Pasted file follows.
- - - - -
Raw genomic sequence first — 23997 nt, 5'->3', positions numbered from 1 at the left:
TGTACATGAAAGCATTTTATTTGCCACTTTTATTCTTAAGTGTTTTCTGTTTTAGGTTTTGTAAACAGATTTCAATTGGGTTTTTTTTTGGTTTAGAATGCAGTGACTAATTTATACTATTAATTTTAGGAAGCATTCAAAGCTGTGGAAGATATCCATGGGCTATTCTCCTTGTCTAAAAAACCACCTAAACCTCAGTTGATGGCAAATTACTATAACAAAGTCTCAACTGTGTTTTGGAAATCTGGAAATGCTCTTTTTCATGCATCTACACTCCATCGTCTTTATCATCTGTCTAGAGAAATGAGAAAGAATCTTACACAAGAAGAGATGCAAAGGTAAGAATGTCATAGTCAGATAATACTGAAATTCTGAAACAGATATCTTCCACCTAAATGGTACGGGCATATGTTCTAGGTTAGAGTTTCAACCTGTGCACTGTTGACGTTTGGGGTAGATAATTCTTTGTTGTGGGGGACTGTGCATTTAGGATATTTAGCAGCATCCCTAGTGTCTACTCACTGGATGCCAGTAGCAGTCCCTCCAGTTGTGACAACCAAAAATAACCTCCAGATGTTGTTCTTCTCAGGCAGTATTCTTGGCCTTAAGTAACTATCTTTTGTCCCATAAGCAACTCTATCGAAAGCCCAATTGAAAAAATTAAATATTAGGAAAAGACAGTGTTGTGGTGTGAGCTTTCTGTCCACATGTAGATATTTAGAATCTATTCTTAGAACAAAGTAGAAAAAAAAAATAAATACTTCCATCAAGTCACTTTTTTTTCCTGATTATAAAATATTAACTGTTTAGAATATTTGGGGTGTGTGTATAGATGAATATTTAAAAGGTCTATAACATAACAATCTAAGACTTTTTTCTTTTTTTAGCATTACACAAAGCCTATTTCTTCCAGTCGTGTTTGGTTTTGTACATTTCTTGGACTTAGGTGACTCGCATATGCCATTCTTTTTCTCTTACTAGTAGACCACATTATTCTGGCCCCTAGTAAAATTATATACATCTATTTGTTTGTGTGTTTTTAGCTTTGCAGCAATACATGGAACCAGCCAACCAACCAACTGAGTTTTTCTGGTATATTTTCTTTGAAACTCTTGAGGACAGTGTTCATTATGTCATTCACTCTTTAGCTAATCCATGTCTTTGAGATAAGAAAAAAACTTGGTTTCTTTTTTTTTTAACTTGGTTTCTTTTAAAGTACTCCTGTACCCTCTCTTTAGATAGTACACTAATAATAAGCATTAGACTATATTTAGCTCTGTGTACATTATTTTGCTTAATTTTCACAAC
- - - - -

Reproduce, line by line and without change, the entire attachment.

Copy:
Raw genomic sequence first — 23997 nt, 5'->3', positions numbered from 1 at the left:
TGTACATGAAAGCATTTTATTTGCCACTTTTATTCTTAAGTGTTTTCTGTTTTAGGTTTTGTAAACAGATTTCAATTGGGTTTTTTTTTGGTTTAGAATGCAGTGACTAATTTATACTATTAATTTTAGGAAGCATTCAAAGCTGTGGAAGATATCCATGGGCTATTCTCCTTGTCTAAAAAACCACCTAAACCTCAGTTGATGGCAAATTACTATAACAAAGTCTCAACTGTGTTTTGGAAATCTGGAAATGCTCTTTTTCATGCATCTACACTCCATCGTCTTTATCATCTGTCTAGAGAAATGAGAAAGAATCTTACACAAGAAGAGATGCAAAGGTAAGAATGTCATAGTCAGATAATACTGAAATTCTGAAACAGATATCTTCCACCTAAATGGTACGGGCATATGTTCTAGGTTAGAGTTTCAACCTGTGCACTGTTGACGTTTGGGGTAGATAATTCTTTGTTGTGGGGGACTGTGCATTTAGGATATTTAGCAGCATCCCTAGTGTCTACTCACTGGATGCCAGTAGCAGTCCCTCCAGTTGTGACAACCAAAAATAACCTCCAGATGTTGTTCTTCTCAGGCAGTATTCTTGGCCTTAAGTAACTATCTTTTGTCCCATAAGCAACTCTATCGAAAGCCCAATTGAAAAAATTAAATATTAGGAAAAGACAGTGTTGTGGTGTGAGCTTTCTGTCCACATGTAGATATTTAGAATCTATTCTTAGAACAAAGTAGAAAAAAAAAATAAATACTTCCATCAAGTCACTTTTTTTTCCTGATTATAAAATATTAACTGTTTAGAATATTTGGGGTGTGTGTATAGATGAATATTTAAAAGGTCTATAACATAACAATCTAAGACTTTTTTCTTTTTTTAGCATTACACAAAGCCTATTTCTTCCAGTCGTGTTTGGTTTTGTACATTTCTTGGACTTAGGTGACTCGCATATGCCATTCTTTTTCTCTTACTAGTAGACCACATTATTCTGGCCCCTAGTAAAATTATATACATCTATTTGTTTGTGTGTTTTTAGCTTTGCAGCAATACATGGAACCAGCCAACCAACCAACTGAGTTTTTCTGGTATATTTTCTTTGAAACTCTTGAGGACAGTGTTCATTATGTCATTCACTCTTTAGCTAATCCATGTCTTTGAGATAAGAAAAAAACTTGGTTTCTTTTTTTTTTAACTTGGTTTCTTTTAAAGTACTCCTGTACCCTCTCTTTAGATAGTACACTAATAATAAGCATTAGACTATATTTAGCTCTGTGTACATTATTTTGCTTAATTTTCACAAC